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The impacts of withdrawal and replacement of general practitioner services on aeromedical service trends: a 13-year interrupted time-series study in Tennant Creek, Northern Territory

BMC Health Services Research201515:456

https://doi.org/10.1186/s12913-015-1110-y

Received: 15 July 2014

Accepted: 23 September 2015

Published: 5 October 2015

Abstract

Background

The Royal Flying Doctor Service (RFDS) provides aeromedical care to patients during fixed-wing transport over vast distances to healthcare unavailable in rural or remote communities. This study examined the relationship between changes in local accessibility to primary healthcare services and rates of aeromedical service use over time.

Methods

This was a 13-year interrupted time-series study (1999–2012) in Tennant Creek, Northern Territory. Quarterly aeromedical service use for primary care sensitive conditions were calculated and exposure to general practice (GP) services was characterised over time with events modelled as intervention variables: (a) GP service withdrawal (Nov-2004); and (b) GP service replacement (Dec-2006). Intervention effects were estimated using PROC ARIMA in SAS after examination of the time-series structure.

Results

GP withdrawal resulted in an immediate and sustained doubling in quarterly aeromedical service use (+11.8 services per quarter) and GP service replacement had no significant effect.

Discussion

Large and immediate increases in aeromedical service use result from the loss of local GPservices yet, in this case, replacement with a new GP service, 2-years hence, did not ameliorate that effect after six years.

Conclusions

These findings demonstrate the immediate impact of GP-service loss on the rates ofaeromedical transfer of patients from this remote community and lend caution to expectations about thetimeline over which newly implemented primary health care services in such contexts can mitigate the impact of such a loss.

Keywords

Rural health Remote health Aeromedical services Primary healthcare services Accessibility Interrupted time-series Royal flying doctor service

Background

The alignment of accessibility to appropriate, effective and comprehensive primary healthcare services and local healthcare service need is a common issue for health systems globally and particularly pertinent to remote population settings where reduced economies of scale make service provision relatively inefficient. In Australia, current national health reform includes amongst its goals, the improvement of such alignment in rural and remote communities [1]. This can theoretically be achieved in two ways: (1) by intervening directly on local service availability and accessibility (the public health services focus); and (2) by intervening on community risk conditions to reduce the background health risk (the focus of health promotion) for which service delivery must cater.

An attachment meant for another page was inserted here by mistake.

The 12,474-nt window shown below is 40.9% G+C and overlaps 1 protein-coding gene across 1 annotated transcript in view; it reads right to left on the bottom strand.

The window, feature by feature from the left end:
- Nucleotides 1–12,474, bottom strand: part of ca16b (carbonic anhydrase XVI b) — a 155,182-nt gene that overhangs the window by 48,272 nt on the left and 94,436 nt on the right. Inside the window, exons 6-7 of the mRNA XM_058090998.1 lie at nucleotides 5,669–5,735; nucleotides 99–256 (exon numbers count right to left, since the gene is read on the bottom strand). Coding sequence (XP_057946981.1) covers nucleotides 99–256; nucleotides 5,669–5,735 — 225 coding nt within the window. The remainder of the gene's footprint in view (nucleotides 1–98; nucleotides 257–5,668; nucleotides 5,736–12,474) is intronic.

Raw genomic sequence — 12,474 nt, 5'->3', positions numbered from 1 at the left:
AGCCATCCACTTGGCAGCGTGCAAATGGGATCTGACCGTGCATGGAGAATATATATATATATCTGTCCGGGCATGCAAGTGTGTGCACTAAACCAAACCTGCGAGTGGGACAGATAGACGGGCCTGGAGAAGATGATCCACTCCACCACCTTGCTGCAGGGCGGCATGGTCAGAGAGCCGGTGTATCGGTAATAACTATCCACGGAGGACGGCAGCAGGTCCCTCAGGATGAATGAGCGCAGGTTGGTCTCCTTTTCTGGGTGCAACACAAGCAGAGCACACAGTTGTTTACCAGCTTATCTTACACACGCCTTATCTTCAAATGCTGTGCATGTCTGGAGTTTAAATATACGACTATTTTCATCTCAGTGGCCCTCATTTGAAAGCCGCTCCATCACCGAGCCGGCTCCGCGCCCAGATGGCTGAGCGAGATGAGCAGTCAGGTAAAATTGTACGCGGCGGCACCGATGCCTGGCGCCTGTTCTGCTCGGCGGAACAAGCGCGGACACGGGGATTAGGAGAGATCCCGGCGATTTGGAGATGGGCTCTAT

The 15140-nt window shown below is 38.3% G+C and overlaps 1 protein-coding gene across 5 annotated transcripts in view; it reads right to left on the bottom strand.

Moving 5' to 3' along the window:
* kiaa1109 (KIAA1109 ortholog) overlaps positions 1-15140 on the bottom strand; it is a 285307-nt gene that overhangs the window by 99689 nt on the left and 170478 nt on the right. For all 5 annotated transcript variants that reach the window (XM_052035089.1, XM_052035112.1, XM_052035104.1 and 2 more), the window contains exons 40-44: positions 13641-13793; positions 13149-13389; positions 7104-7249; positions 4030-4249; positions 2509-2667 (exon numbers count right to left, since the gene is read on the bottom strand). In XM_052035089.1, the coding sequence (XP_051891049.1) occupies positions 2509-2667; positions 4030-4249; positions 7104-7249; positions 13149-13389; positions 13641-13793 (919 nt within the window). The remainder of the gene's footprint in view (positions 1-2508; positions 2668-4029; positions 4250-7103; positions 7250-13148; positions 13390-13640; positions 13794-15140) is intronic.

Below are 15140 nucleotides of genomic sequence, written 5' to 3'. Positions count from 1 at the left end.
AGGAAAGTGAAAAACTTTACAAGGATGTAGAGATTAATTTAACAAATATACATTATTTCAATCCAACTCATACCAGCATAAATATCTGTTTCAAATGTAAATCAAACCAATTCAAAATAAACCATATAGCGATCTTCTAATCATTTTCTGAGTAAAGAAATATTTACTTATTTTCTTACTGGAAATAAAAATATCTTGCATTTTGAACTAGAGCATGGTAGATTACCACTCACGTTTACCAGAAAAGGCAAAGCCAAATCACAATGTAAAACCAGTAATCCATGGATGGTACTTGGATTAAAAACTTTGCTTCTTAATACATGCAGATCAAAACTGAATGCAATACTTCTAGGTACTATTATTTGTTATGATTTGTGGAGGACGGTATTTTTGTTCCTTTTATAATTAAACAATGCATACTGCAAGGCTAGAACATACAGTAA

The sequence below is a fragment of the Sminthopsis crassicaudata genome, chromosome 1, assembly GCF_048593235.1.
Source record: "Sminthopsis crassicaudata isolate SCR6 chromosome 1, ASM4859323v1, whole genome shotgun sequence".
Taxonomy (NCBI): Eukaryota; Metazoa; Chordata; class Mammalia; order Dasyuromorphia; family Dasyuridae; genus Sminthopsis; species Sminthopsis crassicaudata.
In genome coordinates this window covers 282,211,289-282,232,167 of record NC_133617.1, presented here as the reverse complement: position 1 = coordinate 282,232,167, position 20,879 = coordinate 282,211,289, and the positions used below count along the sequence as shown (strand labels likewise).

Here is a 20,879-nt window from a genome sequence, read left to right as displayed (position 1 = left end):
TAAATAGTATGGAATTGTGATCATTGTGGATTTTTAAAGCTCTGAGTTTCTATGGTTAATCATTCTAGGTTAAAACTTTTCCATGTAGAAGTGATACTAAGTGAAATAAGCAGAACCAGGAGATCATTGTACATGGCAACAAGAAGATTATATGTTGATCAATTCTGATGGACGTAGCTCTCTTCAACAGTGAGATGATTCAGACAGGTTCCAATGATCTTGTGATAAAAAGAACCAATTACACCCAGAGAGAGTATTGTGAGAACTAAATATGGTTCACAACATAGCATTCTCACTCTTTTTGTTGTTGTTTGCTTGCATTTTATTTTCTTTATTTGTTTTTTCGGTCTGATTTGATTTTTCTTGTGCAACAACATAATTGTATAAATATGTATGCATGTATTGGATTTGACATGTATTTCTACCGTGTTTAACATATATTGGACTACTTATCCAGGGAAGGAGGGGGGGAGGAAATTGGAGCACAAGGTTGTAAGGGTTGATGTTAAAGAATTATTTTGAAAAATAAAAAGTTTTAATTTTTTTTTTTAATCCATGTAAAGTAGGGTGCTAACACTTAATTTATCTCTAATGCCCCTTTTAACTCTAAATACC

In rural and remote Australia, a key service bridging the gap between locally accessible health services and service need are the fixed-wing aeromedical services provided by the Royal Flying Doctor Service (RFDS). Primary evacuation services transport sick or injured persons from locations with no or very low-level health service infrastructure to definitive (usually secondary or tertiary hospital) care. For individuals, a primary evacuation may be indicative of an unmet need for multidisciplinary assessment and better care planning or specialist shared care; at least in the context of frequent aeromedical service users [2]. Inter-hospital transfers (IHTs) originate from rural hospitals of varying capacities and transport patients to higher level (usually tertiary level) hospital care. For a community, IHT rates are associated with the size of the hospital at the location of flight origin in a condition-specific pattern [3]: IHTs for trauma decline whilst those for respiratory diseases increase marginally with increasing size of the originating hospital; IHTs for cardiovascular diseases are independent of hospital size. Beyond this, little else is known about the relation of local service accessibility to aeromedical service use.

The objective of this study was to examine the response in the aeromedical service trend for primary care sensitive conditions, to changes in the local accessibility to general practitioner (GP) services over 13 years in the non-indigenous resident population of Tennant Creek in Australia’s Northern Territory. This study capitalises on a natural experiment of withdrawal of a long-standing GP and the introduction (2-years later) of a new GP practice operated by the RFDS.

Conceptual framework